1.1) can be resolved by weighing {1} -vs- {2}, and the rest of the cases are equally trivial.

Alvaro
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Is this you in disguise Alvaro?

Darryl

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Darryl wrote:Is this you in disguise Alvaro?

No, that's not me. I can't do computations in my head better than anyone else. I wouldn't even know where to start computing the 13th root of a number...

Alvaro
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This kind of problem is kind of weird for me to think about, because it is asking for the best case scenario. Usually you consider either worst case or average case, not best case.

Anyways, I think my solution was right. I'll try to explain it again, this time starting with 4 coins at step 2.

We take coin1 and coin 2. Assuming coin1 != coin2 we know either 1 or 2 is fake and all of the rest are OK.

We take coin4 (which we know for sure is OK) and compare it with coin1. If the coins weight the same we know the fake is coin2. If they do not weight the same the fake is coin1.
Thats 3 steps.

Now if in step 2 coin1 == coin2 -> coin3 or coin4 are fake. We can measure either coin with coin4 (which is OK). Lets say we take coin4 and coin2. If the two weight the same the fake is coin3. If they weight different the fake is obviously coin2.
Still 3 steps.

ventsyv

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Alvaro wrote:
Darryl wrote:Is this you in disguise Alvaro?

No, that's not me. I can't do computations in my head better than anyone else. I wouldn't even know where to start computing the 13th root of a number...

Come on Al, I had such big hopes for you

No seriously, while impressive, I don't think much of such an achievement. Nothing a computer can't do. I think humans should focus on creative thinking, not number crunching. We have computers that are much better at that, but awful creating creative ideas (yeah, yeah I know about the recombinational design computer).

It is like, caring a big luggage around instead of putting it in the trunk of your car and driving to wherever you are supposed to go.
Even if you get there faster, then anyone before you, you'll still be slower then a car ...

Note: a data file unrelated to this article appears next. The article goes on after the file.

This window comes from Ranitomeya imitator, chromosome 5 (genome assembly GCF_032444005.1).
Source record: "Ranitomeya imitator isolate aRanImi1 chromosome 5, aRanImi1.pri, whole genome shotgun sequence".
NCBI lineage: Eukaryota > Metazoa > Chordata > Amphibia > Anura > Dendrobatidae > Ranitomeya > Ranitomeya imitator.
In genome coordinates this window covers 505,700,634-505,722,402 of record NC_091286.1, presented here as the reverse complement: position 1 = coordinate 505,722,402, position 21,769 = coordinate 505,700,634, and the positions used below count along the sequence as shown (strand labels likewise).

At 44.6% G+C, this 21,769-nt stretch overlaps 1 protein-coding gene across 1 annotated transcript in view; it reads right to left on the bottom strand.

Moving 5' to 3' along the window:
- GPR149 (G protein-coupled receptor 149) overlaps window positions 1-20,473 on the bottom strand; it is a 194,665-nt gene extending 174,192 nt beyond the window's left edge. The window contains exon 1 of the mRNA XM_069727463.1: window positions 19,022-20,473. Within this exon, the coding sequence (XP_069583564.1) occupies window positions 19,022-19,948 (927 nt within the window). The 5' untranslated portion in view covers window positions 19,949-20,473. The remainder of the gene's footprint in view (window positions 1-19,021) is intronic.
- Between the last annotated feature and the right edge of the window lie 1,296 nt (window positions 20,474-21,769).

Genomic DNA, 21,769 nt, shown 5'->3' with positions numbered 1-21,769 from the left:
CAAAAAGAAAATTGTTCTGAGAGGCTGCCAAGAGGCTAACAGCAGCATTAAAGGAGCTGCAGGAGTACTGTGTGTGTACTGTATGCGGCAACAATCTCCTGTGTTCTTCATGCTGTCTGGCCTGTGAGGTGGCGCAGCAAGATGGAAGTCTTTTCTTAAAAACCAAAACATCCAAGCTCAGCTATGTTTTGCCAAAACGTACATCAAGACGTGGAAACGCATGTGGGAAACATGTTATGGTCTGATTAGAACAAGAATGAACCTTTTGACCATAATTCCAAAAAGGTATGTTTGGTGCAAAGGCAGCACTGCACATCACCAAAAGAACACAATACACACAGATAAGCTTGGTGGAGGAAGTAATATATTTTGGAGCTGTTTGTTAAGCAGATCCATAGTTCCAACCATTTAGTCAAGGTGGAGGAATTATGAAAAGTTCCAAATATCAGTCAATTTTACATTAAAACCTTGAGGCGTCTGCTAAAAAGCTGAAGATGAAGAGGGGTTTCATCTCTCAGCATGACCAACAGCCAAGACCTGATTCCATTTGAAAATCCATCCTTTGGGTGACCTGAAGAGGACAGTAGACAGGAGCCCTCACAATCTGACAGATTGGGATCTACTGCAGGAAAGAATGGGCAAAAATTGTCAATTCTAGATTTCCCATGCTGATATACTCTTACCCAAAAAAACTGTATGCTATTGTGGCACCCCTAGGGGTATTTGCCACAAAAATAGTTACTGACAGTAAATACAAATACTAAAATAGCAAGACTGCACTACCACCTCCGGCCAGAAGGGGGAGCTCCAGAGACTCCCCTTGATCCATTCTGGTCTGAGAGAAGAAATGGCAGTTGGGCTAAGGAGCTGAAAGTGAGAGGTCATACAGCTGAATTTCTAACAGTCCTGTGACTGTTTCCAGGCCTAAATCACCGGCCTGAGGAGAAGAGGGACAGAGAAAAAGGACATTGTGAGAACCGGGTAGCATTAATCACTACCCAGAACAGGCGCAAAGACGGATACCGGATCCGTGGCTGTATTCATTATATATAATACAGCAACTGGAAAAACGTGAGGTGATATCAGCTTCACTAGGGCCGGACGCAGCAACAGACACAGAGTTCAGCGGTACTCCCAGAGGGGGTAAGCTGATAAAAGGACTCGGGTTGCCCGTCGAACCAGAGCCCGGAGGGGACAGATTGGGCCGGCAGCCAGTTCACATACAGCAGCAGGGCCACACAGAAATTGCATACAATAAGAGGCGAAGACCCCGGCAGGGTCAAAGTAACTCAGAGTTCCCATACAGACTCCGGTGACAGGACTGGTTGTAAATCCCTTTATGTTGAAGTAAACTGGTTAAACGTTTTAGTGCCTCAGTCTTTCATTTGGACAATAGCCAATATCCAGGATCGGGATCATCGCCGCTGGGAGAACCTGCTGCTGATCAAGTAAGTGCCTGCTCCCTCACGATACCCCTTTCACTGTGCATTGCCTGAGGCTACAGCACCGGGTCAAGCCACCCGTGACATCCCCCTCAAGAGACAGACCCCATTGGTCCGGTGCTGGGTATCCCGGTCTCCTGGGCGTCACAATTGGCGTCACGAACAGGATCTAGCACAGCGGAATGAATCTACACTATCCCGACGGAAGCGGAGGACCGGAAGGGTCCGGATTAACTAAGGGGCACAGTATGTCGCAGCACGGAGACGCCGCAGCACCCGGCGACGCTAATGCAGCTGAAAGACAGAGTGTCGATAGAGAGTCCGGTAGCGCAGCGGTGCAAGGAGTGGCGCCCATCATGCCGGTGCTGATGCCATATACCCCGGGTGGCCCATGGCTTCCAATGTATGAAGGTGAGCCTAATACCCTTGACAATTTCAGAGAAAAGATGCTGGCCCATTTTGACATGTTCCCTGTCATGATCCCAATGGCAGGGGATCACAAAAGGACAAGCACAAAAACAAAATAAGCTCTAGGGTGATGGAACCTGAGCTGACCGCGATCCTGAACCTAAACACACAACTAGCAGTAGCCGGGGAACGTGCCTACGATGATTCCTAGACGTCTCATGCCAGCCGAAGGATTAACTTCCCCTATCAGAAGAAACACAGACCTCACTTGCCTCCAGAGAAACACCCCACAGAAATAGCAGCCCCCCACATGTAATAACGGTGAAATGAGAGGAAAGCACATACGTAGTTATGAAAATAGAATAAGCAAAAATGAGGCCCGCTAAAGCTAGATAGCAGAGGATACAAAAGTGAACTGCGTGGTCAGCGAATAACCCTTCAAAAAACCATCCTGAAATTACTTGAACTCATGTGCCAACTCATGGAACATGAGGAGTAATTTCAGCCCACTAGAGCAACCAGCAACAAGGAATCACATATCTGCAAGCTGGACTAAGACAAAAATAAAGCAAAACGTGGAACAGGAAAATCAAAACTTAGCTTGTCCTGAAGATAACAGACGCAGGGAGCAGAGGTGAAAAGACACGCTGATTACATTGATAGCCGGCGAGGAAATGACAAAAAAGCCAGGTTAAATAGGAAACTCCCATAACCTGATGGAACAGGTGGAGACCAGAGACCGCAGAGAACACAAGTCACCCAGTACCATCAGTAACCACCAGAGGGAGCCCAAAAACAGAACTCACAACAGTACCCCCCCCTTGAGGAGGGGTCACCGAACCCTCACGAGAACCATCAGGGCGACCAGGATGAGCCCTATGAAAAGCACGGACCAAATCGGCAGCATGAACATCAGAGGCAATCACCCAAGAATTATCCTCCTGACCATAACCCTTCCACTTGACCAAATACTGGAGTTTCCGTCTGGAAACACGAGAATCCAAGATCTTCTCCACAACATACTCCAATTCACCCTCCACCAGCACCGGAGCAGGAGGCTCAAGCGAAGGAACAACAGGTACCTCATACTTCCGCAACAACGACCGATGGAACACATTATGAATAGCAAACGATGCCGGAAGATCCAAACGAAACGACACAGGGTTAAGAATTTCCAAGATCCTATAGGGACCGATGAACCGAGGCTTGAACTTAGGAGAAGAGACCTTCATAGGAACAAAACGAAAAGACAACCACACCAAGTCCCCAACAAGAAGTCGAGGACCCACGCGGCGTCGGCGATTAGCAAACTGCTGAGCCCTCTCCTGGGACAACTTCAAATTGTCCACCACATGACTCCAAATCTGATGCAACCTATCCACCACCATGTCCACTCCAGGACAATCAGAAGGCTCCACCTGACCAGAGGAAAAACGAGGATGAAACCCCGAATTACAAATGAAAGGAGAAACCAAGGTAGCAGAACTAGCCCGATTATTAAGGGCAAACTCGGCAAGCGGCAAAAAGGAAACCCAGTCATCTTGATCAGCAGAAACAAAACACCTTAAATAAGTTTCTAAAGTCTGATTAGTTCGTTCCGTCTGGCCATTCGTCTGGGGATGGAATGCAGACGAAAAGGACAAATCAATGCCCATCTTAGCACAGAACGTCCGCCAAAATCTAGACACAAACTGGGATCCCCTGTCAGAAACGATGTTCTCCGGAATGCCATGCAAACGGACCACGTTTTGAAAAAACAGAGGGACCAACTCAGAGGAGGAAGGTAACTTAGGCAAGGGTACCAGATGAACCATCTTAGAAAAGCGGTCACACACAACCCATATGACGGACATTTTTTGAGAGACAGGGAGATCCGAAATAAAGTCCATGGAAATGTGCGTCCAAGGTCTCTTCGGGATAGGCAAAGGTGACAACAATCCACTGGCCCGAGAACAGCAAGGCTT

ventsyv

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ventsyv wrote:This kind of problem is kind of weird for me to think about, because it is asking for the best case scenario. Usually you consider either worst case or average case, not best case.

But we *are* minimizing the amount of weighings required in the worst case...

Anyways, I think my solution was right. I'll try to explain it again, this time starting with 4 coins at step 2.

We take coin1 and coin 2. Assuming coin1 != coin2 we know either 1 or 2 is fake and all of the rest are OK.

We take coin4 (which we know for sure is OK) and compare it with coin1. If the coins weight the same we know the fake is coin2. If they do not weight the same the fake is coin1.
Thats 3 steps.

Now if in step 2 coin1 == coin2 -> coin3 or coin4 are fake. We can measure either coin with coin4 (which is OK). Lets say we take coin4 and coin2. If the two weight the same the fake is coin3. If they weight different the fake is obviously coin2.
Still 3 steps.

But when you say "the fake is coin3", you still don't know whether it's too light or too heavy, so you haven't solved the problem.

In order to finish the case where 4 coins are left after the first step of the 12-coin problem (case 3 in my previous discussion, but renaming the coins to 1,2,3,4), we only have 8 cases to distinguish: 1H, 2H, 3H, 4H, 1L, 2L, 3L and 4L.

Remember that we are at step 2 of the process, which means that we have 8 other coins lying around that are known to have the standard weight.

Compare {1,2} to {3,5} (5 has standard weight).

If {1,2} > {3,5} we can be in cases 1H, 2H or 3L.
If {1,2} < {3,5} we can be in cases 1L, 2L or 3H.
If {1,2} == {3,5} we can be in cases 4L or 4H.

Now it's easy to finish off each case with one more weighing. Actually, comparing {1,3} to {4,5} works for all three cases.

Alvaro